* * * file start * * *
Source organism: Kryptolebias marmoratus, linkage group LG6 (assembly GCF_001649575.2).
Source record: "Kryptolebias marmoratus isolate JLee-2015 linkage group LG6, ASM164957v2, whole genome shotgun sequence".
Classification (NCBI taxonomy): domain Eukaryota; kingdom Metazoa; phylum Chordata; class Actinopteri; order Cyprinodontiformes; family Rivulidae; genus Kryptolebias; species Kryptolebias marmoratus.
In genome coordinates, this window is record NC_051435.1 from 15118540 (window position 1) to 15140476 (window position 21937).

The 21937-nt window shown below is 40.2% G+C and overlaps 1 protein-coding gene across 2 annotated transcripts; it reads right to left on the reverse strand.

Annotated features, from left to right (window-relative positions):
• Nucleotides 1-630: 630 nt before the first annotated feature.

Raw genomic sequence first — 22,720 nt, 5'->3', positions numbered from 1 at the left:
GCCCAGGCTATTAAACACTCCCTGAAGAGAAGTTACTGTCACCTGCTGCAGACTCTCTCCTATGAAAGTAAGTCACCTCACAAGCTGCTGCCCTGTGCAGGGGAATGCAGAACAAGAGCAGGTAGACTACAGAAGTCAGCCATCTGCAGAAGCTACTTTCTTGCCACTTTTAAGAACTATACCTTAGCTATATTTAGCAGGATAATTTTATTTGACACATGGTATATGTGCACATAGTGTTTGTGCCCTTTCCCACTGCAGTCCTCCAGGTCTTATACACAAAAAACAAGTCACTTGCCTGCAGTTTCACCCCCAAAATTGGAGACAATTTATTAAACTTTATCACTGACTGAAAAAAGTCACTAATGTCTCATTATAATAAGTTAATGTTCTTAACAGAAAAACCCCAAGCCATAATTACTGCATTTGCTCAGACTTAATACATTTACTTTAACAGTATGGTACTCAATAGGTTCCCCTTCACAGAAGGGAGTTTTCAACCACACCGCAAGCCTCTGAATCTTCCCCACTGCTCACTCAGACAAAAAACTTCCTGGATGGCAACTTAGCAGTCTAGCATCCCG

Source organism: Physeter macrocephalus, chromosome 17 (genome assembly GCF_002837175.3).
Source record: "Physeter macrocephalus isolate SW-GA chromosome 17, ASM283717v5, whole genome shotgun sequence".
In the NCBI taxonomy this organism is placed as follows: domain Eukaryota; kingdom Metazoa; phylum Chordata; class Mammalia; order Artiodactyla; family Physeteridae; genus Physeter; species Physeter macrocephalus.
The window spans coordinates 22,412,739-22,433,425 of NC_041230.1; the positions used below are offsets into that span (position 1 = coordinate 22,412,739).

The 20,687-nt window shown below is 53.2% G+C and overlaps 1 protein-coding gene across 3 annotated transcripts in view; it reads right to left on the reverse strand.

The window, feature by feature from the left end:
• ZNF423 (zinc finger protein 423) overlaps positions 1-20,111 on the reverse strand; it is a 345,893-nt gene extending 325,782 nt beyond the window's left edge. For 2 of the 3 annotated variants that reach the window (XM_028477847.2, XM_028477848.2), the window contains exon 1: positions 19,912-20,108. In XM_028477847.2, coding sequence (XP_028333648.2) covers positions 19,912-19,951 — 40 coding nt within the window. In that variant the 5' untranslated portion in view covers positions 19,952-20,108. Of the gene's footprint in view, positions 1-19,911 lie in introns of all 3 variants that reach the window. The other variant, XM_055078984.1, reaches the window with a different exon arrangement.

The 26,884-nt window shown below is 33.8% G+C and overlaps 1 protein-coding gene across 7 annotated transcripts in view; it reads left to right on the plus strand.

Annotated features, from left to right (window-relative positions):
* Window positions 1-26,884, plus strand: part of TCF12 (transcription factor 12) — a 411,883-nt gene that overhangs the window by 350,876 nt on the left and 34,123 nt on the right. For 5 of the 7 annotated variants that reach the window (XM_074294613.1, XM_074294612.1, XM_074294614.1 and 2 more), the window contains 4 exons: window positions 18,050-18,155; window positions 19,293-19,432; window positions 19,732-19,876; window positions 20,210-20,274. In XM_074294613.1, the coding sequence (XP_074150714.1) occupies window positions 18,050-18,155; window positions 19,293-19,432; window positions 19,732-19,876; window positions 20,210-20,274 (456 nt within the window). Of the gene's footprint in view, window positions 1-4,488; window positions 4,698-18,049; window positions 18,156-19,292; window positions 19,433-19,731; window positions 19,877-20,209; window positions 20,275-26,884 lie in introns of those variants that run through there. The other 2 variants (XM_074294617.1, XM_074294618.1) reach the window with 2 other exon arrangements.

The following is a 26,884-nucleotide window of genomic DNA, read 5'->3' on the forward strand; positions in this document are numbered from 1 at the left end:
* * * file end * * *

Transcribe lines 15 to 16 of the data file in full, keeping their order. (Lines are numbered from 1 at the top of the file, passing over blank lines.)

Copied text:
The window, feature by feature from the left end:
• ZNF423 (zinc finger protein 423) overlaps positions 1-20,111 on the reverse strand; it is a 345,893-nt gene extending 325,782 nt beyond the window's left edge. For 2 of the 3 annotated variants that reach the window (XM_028477847.2, XM_028477848.2), the window contains exon 1: positions 19,912-20,108. In XM_028477847.2, coding sequence (XP_028333648.2) covers positions 19,912-19,951 — 40 coding nt within the window. In that variant the 5' untranslated portion in view covers positions 19,952-20,108. Of the gene's footprint in view, positions 1-19,911 lie in introns of all 3 variants that reach the window. The other variant, XM_055078984.1, reaches the window with a different exon arrangement.